Committing to a Strong DEI Statement

Part 2 of 3

– 4 min –


In my last blog, I talked about the difference between making statements about change and actually making a true and deep commitment to implement changes.

The most important element of a good DEI statement is committing to the difficult and unending work of embedding equity into every aspect of your workplace. Your DEI statement is useless if you’re not totally committed to implementing the changes.

With that goal in mind, I list below the elements I like to see in a solid DEI statement.

1. Commitment. I can’t repeat this often enough — you’ve made a true commitment to embed equity into your workplace and you mean it.

2. Acknowledgement. Your statement acknowledges the hard truths. Specifically, you should name how injustice and inequity have taken shape in your specific industry and, even more courageously, in your specific workplace and institution. [eg. College Spring]

3. Connection. You explicitly connect your workplace values and beliefs to the statement. If you have a value or a belief that is human-centered (e.g. teamwork, unity, being stronger together, doing the right thing), you can tie that value directly to your DEI efforts. Any new initiatives are simply another way that you are exercising that particular value. [eg. RWJF]

4. Vision. We need to be visionary because we are co-creating a new reality, one that doesn’t yet exist. adrienne maree brown, author, amazing human and more, talks about how this exercise is akin to creating science fiction — we are envisioning a future that doesn’t exist and are working to make it so. Boldly envision going where we haven’t been and doing your part as a workplace to push us all towards that vision, towards being better.

5. Transparency. Share specific activities and goals. Discrimination, bias, and inequity thrive in the dark. Be transparent! Your statement should include information about where you are, where you hope to be specifically, and what you’re doing to get there. If you’ve completed a belonging survey where you’ve got a result that is representative of where you are (e.g. a 73% favorability score, or a gap of up to 20 points between your dominant group and a non-dominant group), share that. Share targets such as aiming to close that gap within a certain timeframe and share what you are doing to address that gap. Be transparent about your numbers, strategies, and what they’re doing to bring your vision to fruition. [eg. Loom, HubSpot]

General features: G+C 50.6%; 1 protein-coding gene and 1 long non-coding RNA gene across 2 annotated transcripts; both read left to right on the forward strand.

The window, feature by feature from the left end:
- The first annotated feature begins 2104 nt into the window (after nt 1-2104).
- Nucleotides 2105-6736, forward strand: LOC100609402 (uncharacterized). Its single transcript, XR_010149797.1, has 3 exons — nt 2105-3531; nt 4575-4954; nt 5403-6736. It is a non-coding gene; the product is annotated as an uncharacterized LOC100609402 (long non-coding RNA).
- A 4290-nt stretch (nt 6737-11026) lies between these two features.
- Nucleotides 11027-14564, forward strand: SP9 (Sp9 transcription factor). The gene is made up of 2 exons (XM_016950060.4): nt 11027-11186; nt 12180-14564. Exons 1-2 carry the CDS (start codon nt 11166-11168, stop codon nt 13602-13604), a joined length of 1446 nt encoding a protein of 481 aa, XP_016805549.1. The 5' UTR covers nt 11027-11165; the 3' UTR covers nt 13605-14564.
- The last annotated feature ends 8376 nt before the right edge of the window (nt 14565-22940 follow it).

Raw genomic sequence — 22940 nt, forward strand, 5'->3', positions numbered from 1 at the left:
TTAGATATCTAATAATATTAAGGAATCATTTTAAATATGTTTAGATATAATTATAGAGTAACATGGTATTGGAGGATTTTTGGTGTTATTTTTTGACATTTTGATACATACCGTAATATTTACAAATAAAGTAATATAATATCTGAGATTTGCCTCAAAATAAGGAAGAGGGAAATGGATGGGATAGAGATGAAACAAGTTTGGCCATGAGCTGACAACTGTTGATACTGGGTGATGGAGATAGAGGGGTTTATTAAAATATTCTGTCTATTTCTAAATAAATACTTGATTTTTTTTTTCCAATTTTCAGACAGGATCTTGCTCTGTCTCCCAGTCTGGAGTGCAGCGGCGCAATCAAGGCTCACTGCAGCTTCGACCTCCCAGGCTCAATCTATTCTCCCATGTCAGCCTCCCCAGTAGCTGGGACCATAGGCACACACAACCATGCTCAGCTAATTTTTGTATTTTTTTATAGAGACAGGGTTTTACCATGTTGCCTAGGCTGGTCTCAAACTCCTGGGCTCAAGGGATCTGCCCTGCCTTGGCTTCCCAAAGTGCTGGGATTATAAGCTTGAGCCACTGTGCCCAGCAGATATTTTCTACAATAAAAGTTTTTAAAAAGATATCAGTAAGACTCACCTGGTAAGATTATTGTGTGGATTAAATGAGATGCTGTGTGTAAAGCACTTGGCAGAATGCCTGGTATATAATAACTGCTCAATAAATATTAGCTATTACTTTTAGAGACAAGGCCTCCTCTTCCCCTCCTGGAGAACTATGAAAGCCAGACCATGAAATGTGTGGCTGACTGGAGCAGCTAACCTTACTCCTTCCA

6. Stance. Communicate a stance, not just a statement. Workplace equity is not a project or initiative, it is an ongoing and iterative engine that will be key to the success of workplaces of the future. Some statements can come across as very static. I appreciate statements that come across more like a stance. A stance is more complex and dynamic. It sends a message that you’re taking stock of the situation continually and shifting to address issues as we go along. It sends a message that you’re going to continue to work hard to address the problem of inequity and injustice wherever you find yourself as an institution. A stance communicates a message of humility that whatever you know today, you will know more tomorrow — and therefore, you will evolve to meet the needs and challenges that present tomorrow. We are not solving all the -isms that have been socialized and embedded in us for hundreds of years by Q3 of 2027 or whatever. We are communicating our stance in a humble and committed way.

7. ​Commitment.​ Oh wait, I said that already! But I’m saying it again just in case some of you didn’t hear me the first couple of times! You’ve made a true commitment and you mean it. You’re not just going to talk about making changes — you’re going to actually do the work to make workplace equity happen.

In my next blog, I’ll talk about what I think the word ‘commitment’ really means, as I’ve come to realize that the word doesn’t mean the same thing to all of us.


Olanike A. Mensah, CEO, Mosaic Consulting

Olanike is a strategist and executor rolled into one, experienced in applying the Diversity, Equity and Inclusion (DEI) lens to all aspects of workplace management and at any stage of DEI development. Her 20+ years of experience spans corporate and non-profit organizations operating at local, national, and international levels. Learn more »




Disrupting Workplace Inequity

Empower your diversity, equity and inclusion advocacy. Learn where and why top DEI inhibitors exist or re-emerge. Apply proven practices to remedy and prevent unconscious bias and gatekeeping.

October 24, 2022

Instructor-Led Course

3-Weeks Online
8hrs Est. Course time
Peer-group Networking

Share This